The other day, when trying to hunt down a bug in my own code, I found a perfect example of this, though, and I think it should be a point of reflection for the Python team. Let me dress up this next point a bit, for emphasis:
The standard library does not provide a functioning debugger.
But what about
pdb.py, you might ask? Well,
- occasionally blows past breakpoints due to .pyc/.py/sys.path disagreements about pathnames
- has no way of saving a set of breakpoints across invocations from within the debugger
- integration with Emacs support does not work with python packages
- doesn't allow you to view the stack when breaking inside a generator
- provides no support for remote debugging or IDEs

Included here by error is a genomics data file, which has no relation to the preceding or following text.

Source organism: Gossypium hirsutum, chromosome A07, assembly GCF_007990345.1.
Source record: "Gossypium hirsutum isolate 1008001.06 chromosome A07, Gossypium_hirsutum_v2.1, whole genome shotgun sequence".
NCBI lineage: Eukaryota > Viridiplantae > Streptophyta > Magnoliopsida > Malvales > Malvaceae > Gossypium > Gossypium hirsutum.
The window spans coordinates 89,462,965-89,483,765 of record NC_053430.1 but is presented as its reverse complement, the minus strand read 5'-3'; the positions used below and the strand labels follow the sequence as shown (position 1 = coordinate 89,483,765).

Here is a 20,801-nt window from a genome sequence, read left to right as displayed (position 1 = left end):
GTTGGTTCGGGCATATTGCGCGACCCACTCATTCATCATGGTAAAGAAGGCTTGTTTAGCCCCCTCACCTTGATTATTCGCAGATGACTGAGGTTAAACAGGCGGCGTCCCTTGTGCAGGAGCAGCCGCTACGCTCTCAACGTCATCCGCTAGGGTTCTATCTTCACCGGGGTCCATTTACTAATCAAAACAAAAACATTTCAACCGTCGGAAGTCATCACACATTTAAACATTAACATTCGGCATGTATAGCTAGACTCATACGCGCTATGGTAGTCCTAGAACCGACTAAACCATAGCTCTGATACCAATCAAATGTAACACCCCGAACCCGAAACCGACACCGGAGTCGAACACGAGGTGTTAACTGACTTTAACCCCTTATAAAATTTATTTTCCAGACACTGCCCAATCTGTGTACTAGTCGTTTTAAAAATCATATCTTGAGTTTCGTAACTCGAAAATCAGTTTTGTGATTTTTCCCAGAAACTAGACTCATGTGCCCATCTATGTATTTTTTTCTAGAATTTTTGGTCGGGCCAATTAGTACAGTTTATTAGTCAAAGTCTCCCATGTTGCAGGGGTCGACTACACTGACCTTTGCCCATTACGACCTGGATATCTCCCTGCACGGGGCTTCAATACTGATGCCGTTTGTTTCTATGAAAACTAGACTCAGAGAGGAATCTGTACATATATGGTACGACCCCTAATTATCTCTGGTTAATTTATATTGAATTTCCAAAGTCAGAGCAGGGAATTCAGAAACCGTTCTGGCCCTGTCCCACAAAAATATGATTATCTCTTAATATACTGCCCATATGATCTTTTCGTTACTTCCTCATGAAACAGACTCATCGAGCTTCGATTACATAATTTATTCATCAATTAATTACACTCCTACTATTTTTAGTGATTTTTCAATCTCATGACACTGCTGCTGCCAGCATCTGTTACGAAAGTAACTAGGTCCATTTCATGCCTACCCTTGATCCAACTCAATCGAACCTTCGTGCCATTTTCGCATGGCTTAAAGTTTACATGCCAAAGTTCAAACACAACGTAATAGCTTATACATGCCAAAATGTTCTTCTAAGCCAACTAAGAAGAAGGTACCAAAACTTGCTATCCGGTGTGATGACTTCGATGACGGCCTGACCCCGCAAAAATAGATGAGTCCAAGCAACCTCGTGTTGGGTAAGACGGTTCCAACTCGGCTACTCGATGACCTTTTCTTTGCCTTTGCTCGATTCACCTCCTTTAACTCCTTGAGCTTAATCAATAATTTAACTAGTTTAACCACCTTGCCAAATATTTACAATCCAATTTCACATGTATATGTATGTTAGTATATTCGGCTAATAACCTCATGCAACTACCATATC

There are probably even more issues than this, but I generally use a set of hacks included with Twisted and Twisted's Emacs support to work around these deficiencies.
These are also problems with basic functionality. There are other things I think a Python debugger should be able to do, for example, "fix and continue", which even environments working with a far less flexible language (for example, Microsoft Visual C++) manage to do.
So, I will focus on this point, for future discussion of Python development, to avoid unproductive discussion of differences of style and taste. I think we should all be able to agree that the Python debugger should not be broken in basic ways, such as missing breakpoints, and should work with all aspects of the language, including generators and list comprehensions.